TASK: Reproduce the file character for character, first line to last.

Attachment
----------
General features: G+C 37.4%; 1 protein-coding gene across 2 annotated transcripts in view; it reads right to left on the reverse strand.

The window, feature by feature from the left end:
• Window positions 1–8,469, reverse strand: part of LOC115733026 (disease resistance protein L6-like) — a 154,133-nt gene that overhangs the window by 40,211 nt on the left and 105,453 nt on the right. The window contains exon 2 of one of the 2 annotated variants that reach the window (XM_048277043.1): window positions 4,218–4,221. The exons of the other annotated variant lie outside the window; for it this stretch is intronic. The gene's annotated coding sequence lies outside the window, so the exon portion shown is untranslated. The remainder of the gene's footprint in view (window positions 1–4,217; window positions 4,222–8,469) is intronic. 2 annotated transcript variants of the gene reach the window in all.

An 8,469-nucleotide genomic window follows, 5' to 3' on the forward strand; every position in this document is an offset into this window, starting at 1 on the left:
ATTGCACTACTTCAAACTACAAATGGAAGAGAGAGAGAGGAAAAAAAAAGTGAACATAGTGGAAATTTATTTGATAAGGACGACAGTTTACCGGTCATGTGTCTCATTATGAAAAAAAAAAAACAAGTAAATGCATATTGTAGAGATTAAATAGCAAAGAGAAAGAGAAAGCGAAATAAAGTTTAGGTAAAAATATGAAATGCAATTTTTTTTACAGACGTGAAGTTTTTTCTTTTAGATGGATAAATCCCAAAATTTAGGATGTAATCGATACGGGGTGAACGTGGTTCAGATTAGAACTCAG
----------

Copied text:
General features: G+C 37.4%; 1 protein-coding gene across 2 annotated transcripts in view; it reads right to left on the reverse strand.

The window, feature by feature from the left end:
• Window positions 1–8,469, reverse strand: part of LOC115733026 (disease resistance protein L6-like) — a 154,133-nt gene that overhangs the window by 40,211 nt on the left and 105,453 nt on the right. The window contains exon 2 of one of the 2 annotated variants that reach the window (XM_048277043.1): window positions 4,218–4,221. The exons of the other annotated variant lie outside the window; for it this stretch is intronic. The gene's annotated coding sequence lies outside the window, so the exon portion shown is untranslated. The remainder of the gene's footprint in view (window positions 1–4,217; window positions 4,222–8,469) is intronic. 2 annotated transcript variants of the gene reach the window in all.

An 8,469-nucleotide genomic window follows, 5' to 3' on the forward strand; every position in this document is an offset into this window, starting at 1 on the left:
ATTGCACTACTTCAAACTACAAATGGAAGAGAGAGAGAGGAAAAAAAAAGTGAACATAGTGGAAATTTATTTGATAAGGACGACAGTTTACCGGTCATGTGTCTCATTATGAAAAAAAAAAAACAAGTAAATGCATATTGTAGAGATTAAATAGCAAAGAGAAAGAGAAAGCGAAATAAAGTTTAGGTAAAAATATGAAATGCAATTTTTTTTACAGACGTGAAGTTTTTTCTTTTAGATGGATAAATCCCAAAATTTAGGATGTAATCGATACGGGGTGAACGTGGTTCAGATTAGAACTCAG